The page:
But I would say this - and please do take it in the spirit in which it is genuinely meant: creating a killer He-Man is a very big step indeed; he has not done so before because, being endowed with the Power he has never needed (or wanted) to. He has invariably been depicted as too strong, skilled and wise to need to resort to killing - even those who are his match or near-match - such as Skeletor. The Power was not given to him to make of him a killer of those weaker than himself - ordinary mortal humans.
But in the last series he did just that; he butchered Evil-Lyn's footsoldiers and stained the Sword with human blood. And why was that seen by the writers as necessary? What, frankly, could they have done to him? Compared to him (and that's the crux) they were well-nigh helpless - so this act was not at all necessary and thus a negation of the Power - which weakens and cheapens its mystery and majesty. And, ironically - he is now (supposedly) the Power itself... It's a failure of understanding and imagination on the part of the writers to create such a situation at all.
And, yes; I am entirely aware, thanks, of the fact that Eternia isn't real; that is why I feel so strongly that it should not be made to conform to the norms of our own world and times; it's not at all the same - and the fact that it contains a genuinely noble, elevated and untainted hero is - to some of us - important, perhaps as an antidote the the grimness of modern reality as we live (and die) it.
As for killing women - I really doubt that it's sexism; more to do with decency - even in our often-dismal environment. Real NATO servicemen in our own all-too-real world balk at killing women - even in combat. This is the truth; experto crede. And none of us are heroes equipped with praeternatural powers - just mortals doing an often unpleasant task that needs to be done - and doing it as best we can. We do have to kill sometimes - but I can tell you for sure that VERY few of us revel in it; that is for the 'bloodmonkeys' who wallow in gore at a safe, safe distance and get vicarious kicks out of killing - as long as they aren't actually involved. These people are not well-thought of by my men - and there are a LOT of worse epithets than that one to describe them.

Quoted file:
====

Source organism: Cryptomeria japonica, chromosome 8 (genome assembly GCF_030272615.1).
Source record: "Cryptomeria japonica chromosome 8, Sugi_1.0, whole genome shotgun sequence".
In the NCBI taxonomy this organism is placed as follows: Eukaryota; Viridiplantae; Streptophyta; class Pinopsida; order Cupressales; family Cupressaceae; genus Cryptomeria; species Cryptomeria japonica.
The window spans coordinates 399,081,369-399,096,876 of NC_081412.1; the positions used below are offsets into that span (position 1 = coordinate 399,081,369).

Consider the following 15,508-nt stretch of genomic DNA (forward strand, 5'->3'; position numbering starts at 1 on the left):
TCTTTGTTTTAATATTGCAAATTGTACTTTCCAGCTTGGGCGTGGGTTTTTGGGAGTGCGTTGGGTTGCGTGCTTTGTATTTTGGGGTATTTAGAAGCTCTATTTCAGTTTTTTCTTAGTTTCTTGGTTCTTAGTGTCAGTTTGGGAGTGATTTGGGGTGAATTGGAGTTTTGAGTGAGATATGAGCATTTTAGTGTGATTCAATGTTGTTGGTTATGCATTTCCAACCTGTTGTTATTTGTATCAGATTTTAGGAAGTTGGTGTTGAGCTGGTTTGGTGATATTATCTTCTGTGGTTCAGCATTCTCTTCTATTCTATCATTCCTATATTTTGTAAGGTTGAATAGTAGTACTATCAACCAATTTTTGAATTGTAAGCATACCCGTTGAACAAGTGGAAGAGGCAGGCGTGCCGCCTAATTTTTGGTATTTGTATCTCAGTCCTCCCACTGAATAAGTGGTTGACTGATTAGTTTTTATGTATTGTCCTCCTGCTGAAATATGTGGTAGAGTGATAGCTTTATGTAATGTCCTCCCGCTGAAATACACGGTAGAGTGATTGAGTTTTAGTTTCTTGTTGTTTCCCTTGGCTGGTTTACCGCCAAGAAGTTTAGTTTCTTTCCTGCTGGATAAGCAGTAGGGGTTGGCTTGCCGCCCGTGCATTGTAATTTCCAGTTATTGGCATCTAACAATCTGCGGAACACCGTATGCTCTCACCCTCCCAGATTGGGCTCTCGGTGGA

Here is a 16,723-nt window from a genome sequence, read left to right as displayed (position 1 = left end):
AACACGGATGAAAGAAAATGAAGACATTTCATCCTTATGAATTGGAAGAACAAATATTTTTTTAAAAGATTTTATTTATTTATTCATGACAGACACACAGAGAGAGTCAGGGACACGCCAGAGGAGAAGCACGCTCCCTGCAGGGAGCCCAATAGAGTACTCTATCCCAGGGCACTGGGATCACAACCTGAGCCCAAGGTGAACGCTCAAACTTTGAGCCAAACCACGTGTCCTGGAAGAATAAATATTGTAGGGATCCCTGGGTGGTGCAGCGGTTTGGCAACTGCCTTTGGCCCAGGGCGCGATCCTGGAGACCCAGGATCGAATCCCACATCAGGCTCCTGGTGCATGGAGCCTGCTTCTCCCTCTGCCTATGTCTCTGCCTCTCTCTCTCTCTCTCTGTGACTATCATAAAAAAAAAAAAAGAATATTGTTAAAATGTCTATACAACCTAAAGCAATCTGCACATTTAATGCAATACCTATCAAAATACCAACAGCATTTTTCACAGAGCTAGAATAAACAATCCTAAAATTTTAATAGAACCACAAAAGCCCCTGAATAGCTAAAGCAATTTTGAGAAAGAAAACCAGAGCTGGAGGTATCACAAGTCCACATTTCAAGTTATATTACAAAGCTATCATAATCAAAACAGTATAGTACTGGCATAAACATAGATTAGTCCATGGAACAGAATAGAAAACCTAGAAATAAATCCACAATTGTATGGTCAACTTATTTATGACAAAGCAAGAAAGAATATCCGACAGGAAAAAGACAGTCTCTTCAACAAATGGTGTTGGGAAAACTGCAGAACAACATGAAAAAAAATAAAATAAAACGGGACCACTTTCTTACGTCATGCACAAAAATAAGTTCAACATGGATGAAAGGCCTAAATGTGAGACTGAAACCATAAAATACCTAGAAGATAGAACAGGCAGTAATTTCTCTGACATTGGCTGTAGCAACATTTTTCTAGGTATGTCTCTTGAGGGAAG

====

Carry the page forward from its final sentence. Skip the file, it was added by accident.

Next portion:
As Cromwell reportedly said of the execution of Charles I, "cruel necessity" dictates actions that, sometimes, we cannot be altogether proud of - and these are the harsh dictates of reality.
But, as you rightly said; Eternia isn't real - and, for that, I for one am deeply grateful. That, however, doesn't mean that it should be treated dismissively or with contempt - because, to a lot of us - it matters. And maybe to me more than most - probably on account of my experience of the realities of war, mingled with my latter career as a writer.
I hope that my honesty has not offended; it was not my intention. But all of us are, I believe, raw on some spot - and, in this particular context, this is mine. If having need of a hero who is above these brutally real dictates renders me weak, contemptible and childish - then I am all of those things by my own admission.
But my men, regular and reservist alike, apparently don't think so - and, to me, that is what counts most.